Soon after our arrival we heard about the Safari Rally, one of the yearly attractions that Kenya had to offer and that had been going since 1953 as the East African Safari Rally and as the Safari Rally from 1974, a few years before the breaking up of the East African Community.
Although we could not watch the race on our arrival in 1981 we learnt that the Kenyans Shekhar Mehta and Mike Doughty won it. The pair seemed unbeatable, as they had already won in 1979 and 1980.
By 1982 we had our car and we decided to follow the rally with daily trips to a couple of places near Nairobi as well as watch the cars arrive in Nairobi at the end of the rally. We studied the route of the three stages and selected areas near Kajiado and in the Kinangop plateau.
Without experience on watching races of this kind, we thought it wise to leave early to find a good and safe spot. We also carried our safari chairs and food and water to last us for the whole day. The rally was held when the long rains were meant to begin so you either had a dry or a wet rally. It was dry that year so our concern with potential mud traps did not came up until in later editions!
We learned a few things about the rally that first time. Seeking some excitement we searched for a place where we could see the cars coming from far and that, close by, would offer a bend or a culvert that they needed to do some exciting turning or a nice jump.
As we were in the selected area early, we had sufficient time to drive for a while until we perched on a high slope that offered a great view where we set up our camp and waited. Gradually the place started to fill up with other visitors in cars but also of people on foot coming from the surrounding areas. The latter really enjoyed seeing and hearing the powerful cars driving past as, in those areas there was no much traffic otherwise. I was also amazed that there were no accidents as people, unaware of the danger, placed themselves in large numbers in exposed spots, very close to the cars!
We waited for a couple of hours and then the crowd -quite a sizeable one by then- started to stir and soon we could also see the dust plume far away. The first car was coming so I prepared myself to take my first “speed priority” shot at a fast moving car from a good spot, near the road.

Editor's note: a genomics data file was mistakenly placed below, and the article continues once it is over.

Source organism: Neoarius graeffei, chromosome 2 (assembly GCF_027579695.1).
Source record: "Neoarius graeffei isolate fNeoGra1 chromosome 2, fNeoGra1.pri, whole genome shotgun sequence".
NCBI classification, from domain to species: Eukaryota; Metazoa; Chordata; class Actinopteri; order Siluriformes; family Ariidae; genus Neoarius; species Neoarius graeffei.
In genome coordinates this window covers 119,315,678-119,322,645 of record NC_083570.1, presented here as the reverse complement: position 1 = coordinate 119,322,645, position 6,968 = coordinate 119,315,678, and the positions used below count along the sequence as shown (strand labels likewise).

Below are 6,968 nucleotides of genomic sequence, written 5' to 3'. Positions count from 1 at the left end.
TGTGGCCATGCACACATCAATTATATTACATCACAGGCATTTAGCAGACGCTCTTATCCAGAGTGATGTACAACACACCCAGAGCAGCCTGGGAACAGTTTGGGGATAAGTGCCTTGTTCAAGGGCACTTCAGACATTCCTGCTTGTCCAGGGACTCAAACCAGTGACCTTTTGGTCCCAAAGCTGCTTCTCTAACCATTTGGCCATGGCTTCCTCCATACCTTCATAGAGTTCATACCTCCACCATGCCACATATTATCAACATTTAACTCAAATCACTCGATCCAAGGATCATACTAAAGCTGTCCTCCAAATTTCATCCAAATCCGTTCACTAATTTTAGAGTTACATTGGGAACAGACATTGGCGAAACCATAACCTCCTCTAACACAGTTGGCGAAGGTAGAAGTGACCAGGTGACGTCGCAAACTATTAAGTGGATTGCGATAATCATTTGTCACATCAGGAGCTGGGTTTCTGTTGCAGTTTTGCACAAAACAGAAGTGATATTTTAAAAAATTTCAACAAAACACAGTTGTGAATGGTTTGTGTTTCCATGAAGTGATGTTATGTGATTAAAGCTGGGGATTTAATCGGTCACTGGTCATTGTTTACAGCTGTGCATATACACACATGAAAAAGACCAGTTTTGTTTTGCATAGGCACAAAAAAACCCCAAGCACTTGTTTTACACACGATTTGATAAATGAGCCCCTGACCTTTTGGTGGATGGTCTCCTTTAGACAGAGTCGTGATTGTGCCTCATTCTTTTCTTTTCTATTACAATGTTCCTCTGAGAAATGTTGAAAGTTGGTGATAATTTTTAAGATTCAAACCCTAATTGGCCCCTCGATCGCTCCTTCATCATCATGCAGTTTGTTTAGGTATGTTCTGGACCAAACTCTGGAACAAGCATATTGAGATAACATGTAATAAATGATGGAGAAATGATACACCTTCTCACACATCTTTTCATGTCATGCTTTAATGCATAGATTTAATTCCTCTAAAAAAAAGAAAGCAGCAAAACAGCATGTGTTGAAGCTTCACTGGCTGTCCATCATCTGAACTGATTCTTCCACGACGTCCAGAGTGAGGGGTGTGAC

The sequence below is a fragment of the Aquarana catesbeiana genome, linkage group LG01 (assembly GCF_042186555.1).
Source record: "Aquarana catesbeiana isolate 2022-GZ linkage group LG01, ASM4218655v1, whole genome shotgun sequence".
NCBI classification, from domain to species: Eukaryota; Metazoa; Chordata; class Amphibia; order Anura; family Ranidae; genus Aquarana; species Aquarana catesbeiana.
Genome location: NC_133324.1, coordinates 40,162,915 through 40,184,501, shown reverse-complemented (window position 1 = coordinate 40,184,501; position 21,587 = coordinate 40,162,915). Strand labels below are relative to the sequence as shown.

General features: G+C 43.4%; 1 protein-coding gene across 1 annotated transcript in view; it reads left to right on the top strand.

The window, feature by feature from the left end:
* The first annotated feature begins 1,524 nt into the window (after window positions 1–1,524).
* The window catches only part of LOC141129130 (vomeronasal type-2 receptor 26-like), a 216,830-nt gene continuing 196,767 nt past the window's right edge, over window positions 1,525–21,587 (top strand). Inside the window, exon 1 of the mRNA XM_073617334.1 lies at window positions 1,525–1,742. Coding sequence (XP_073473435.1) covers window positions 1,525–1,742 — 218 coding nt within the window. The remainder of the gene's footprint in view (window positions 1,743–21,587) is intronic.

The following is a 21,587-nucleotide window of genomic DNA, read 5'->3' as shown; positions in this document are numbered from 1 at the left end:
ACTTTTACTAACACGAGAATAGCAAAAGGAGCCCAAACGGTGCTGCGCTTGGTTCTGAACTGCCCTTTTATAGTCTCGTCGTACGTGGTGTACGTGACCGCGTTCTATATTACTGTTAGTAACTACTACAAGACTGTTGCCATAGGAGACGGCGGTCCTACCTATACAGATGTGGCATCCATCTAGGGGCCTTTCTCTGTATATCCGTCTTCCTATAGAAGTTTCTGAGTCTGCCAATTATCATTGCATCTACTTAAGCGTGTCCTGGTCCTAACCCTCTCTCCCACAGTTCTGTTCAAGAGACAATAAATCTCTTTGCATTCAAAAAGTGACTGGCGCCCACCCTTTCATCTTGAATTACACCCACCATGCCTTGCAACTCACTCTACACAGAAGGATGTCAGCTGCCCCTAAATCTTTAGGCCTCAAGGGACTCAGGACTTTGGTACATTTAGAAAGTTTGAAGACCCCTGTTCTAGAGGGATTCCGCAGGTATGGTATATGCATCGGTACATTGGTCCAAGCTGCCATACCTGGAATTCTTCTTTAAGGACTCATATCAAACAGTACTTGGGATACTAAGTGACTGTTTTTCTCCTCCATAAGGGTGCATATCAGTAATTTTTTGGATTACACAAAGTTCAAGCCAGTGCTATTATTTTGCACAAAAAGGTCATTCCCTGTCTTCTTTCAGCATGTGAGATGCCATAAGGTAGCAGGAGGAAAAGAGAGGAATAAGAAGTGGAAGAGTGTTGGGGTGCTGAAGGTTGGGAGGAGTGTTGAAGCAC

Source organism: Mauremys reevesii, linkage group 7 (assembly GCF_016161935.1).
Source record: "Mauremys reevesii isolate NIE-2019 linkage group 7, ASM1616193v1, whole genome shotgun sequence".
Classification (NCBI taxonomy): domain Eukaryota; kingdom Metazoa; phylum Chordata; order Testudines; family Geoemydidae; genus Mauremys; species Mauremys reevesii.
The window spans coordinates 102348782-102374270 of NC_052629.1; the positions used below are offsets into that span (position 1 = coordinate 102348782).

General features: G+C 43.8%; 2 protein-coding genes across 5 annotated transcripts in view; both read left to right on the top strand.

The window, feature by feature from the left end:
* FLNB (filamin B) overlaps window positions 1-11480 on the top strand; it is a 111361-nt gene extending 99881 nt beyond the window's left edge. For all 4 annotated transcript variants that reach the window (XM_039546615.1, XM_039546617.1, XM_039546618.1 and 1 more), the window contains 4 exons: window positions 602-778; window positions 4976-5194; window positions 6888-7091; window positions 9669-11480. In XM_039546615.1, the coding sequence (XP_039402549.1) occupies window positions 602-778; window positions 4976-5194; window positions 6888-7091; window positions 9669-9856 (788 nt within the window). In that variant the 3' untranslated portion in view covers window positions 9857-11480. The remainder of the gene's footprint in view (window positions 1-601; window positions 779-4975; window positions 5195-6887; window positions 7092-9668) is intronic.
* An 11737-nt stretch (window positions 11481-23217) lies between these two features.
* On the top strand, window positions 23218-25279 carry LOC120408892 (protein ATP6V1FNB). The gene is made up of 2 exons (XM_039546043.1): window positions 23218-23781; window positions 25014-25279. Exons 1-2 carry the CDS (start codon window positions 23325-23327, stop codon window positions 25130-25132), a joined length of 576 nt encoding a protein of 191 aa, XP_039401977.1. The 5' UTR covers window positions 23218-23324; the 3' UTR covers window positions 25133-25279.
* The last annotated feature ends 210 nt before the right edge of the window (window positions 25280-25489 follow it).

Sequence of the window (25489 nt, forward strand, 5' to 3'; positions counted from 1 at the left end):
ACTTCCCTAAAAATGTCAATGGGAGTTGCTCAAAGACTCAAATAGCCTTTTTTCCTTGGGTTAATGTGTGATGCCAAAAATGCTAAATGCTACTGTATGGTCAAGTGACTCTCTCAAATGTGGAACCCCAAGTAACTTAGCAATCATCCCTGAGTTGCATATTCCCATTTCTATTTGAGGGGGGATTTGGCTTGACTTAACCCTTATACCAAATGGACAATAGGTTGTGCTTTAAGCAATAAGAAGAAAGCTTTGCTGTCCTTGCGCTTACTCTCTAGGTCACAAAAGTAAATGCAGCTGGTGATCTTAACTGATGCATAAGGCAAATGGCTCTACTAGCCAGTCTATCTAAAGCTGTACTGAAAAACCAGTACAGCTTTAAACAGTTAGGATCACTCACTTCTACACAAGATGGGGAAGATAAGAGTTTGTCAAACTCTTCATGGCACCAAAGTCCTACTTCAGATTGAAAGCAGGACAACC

As the dust got close we could actually see the numerous and very strong lights that they carried and I had no doubt that the car coming was from the rally so I shot and got covered in dust at the same time! To add insult to injury, after the event I realized that it was a support car! Another lesson learnt: support cars look just like the real ones minus a number on the door!
Eventually we watched the “real thing” or rather the first one of the race because, after the first car drove past, a succession followed in hot pursuit and the dust cloud got fed by each one of them and spectators’ visibility was severely reduced. I could not believe how the drivers could see the road, leaving alone trying to overtake! I took some poor pictures. Luckily, once the aces past, gaps between cars increased while speed decreased so we could actually see some of the cars!
Once most of the cars passed we could initiate our return home. We thought we had breathed and eaten dust but there was much more to come while driving home among a convoy of motorists doing the same. There were still some of the slowest cars coming and this added an extra touch of adventure to our trip.
Finally, the duo Mehta-Doughty won for a fourth time that year but our hearts were with Robert Collinge and Mike Fraser that were racing in a “normal” Range Rover! After a gallant race where they had all sorts of problems (I believe they hit a cow and lost their bonnet) but still they managed to arrive in 6th. place, a great achievement, still remembered in rally circles.
Apart from the big rally teams, individual entries were also present and they relied on friends for repairs and to bring fuel and spares to strategic places in order to continue with the race! For those private participants just to arrive was a great achievement and we witnessed scenes charged with emotion when the crew of a private participant embraced celebrating their arrival at the end of the third stage, regardless of the position, with true sport spirit.
We did follow the rally in subsequent years but nothing compared to the first one in 1982 and we eventually stopped but not before having a test of a wet rally in 1985 where things dramatically changed as cars did not cover you in dust but in mud and water! A video below illustrates the point.
Credit: vipersan1 from Youtube.
During that rally we also learnt that it was one thing to drive through a muddy road before the cars passed and another very different and frustrating to try and return home with our kombi VW. We got stuck a few times! Things were not made any easier when some clever Kenyans started to “improve” existing potholes both lengthwise and in depth so that, once you fell in “their” mud trap, they would push you out for a small fee! African entrepreneurship at its best!